I am happy to have joined an amicus brief together with several other constitutional law professors –but written by Doug Laycock and some excellent lawyers in Austin, Texas — in Stormans v. Salecky, a case currently being litigated in the Western District of Washington and the Ninth Circuit. The case concerns the free exercise rights of several pharmacists at small pharmacies who have religious conscience objections to dispensing Plan B emergency contraception, and who are being compelled to do so by the Washington State Board of Pharmacy’s regulations requiring all pharmacies to dispense certain drugs, without exception. I am particularly keen on the description in the brief of Smith and Lukumi-Babalu as representing a kind of range of general applicability — the idea being that many cases will fall somewhere between those two points. That’s nifty, because one often sees Lukumi instead described as an “exception” to the Smith “rule,” which has different connotations. You can read more about the case in Judge Leighton’s most recent opinion.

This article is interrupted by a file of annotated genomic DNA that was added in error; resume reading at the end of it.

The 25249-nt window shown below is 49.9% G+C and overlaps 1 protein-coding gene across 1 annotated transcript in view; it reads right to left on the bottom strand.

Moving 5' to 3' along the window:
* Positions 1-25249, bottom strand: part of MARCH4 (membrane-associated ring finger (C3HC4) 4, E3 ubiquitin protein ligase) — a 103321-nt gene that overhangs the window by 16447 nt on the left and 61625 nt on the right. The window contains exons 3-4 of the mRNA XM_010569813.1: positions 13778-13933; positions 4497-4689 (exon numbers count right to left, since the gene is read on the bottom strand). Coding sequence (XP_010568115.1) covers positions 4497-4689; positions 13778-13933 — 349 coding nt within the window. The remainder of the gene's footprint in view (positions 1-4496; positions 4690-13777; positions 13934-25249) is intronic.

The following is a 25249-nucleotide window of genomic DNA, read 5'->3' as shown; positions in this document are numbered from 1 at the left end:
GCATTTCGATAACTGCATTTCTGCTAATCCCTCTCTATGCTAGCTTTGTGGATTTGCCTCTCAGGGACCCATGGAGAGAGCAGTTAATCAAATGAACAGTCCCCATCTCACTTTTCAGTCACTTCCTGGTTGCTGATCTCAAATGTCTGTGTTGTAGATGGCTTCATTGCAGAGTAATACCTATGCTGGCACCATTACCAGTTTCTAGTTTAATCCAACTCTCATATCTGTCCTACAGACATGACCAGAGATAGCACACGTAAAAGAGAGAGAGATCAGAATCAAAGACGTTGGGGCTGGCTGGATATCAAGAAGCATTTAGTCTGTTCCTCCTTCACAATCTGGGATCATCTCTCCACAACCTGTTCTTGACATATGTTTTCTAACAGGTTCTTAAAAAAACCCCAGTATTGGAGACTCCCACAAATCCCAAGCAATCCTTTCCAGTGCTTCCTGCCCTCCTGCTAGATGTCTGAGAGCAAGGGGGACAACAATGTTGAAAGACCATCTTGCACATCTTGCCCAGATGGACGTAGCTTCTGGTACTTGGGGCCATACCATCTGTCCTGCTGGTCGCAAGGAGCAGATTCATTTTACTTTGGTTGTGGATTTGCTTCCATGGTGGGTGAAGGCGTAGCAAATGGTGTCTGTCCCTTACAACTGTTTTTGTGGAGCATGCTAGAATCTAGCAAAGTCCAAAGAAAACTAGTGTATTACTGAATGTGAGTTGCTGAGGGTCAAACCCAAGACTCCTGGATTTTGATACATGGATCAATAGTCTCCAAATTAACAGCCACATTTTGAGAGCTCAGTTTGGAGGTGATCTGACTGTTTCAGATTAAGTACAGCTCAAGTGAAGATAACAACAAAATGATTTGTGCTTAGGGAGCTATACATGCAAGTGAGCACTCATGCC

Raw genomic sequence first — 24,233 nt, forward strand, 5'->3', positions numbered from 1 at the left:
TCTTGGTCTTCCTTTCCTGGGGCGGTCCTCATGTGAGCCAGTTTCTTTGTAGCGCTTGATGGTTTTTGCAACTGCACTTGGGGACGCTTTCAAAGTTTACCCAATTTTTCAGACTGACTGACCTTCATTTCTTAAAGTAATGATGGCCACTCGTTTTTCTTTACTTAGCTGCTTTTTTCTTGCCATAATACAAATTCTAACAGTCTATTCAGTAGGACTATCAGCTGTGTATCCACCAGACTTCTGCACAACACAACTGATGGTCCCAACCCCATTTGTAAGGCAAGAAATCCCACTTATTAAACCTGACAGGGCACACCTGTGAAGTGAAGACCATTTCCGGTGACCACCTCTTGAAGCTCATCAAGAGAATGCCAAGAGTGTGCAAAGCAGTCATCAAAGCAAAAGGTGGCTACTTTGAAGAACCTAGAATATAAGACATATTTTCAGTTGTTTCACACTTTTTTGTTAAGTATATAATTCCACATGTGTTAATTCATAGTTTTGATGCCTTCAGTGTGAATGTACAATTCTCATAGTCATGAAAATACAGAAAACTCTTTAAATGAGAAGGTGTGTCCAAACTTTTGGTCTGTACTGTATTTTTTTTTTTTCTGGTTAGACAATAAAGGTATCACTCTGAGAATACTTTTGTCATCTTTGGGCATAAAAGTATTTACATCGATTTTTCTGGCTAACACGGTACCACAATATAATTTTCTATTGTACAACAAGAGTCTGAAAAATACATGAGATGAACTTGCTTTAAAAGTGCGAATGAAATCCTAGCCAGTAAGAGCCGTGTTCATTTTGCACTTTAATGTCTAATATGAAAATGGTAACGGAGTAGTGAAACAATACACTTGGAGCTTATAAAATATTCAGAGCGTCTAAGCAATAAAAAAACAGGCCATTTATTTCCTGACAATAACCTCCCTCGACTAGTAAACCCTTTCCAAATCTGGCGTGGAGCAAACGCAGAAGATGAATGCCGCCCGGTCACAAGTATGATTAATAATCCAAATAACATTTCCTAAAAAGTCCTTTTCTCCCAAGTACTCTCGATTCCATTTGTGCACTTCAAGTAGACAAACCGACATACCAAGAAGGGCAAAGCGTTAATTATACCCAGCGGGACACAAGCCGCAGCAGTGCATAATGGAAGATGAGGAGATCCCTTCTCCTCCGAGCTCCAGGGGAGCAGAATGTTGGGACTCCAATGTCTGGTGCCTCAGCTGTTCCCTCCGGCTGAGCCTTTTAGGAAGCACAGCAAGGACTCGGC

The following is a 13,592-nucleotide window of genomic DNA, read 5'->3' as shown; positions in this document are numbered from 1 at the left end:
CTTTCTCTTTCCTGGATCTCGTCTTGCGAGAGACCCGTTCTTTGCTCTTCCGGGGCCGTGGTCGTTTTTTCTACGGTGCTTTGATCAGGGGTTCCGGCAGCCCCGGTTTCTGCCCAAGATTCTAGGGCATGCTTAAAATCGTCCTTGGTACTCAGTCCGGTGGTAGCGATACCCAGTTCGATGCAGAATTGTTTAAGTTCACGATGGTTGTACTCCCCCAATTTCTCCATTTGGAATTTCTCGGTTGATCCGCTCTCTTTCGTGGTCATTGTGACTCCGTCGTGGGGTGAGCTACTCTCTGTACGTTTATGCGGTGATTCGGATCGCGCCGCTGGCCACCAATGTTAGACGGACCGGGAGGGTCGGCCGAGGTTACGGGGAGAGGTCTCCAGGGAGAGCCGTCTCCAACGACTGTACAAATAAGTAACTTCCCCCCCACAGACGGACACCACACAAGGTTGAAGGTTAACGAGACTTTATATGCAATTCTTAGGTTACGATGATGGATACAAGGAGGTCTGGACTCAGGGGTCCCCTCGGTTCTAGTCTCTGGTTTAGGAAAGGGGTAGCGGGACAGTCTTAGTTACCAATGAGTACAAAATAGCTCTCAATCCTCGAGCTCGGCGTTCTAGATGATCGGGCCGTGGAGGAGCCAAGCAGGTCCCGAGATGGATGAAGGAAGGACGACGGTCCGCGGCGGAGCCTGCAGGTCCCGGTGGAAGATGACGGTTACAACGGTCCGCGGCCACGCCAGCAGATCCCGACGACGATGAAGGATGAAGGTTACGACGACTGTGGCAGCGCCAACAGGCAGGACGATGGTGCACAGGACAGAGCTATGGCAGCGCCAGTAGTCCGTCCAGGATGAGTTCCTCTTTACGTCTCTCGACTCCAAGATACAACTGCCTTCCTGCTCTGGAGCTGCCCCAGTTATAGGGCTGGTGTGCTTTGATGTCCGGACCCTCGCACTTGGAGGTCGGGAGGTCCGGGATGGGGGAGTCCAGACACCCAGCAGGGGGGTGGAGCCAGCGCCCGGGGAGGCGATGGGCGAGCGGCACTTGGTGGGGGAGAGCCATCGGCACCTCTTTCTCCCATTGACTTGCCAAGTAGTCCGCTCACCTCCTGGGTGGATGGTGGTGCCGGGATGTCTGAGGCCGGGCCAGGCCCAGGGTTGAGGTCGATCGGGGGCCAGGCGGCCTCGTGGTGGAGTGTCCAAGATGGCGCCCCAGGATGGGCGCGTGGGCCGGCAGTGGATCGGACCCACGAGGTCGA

- Herringer, “Victorians and the Virgin Mary: Religion and Gender in England 1830-85″
- Rice,”Contraception and Persecution”
- Mayor de Blasio Reverses NYC Dept of Education Policy of Exclusion
- David Cameron on the Persecution of Christians
- French & Nathan (eds.), Buddhism and Law: An Introduction
- Kanarek, “Biblical Narrative and the Formation of Rabbinic Law”
- Machiavelli’s Civil Religion
- Quote for the Day
- The Weekly Five
- How Do You Say “Nones” in French?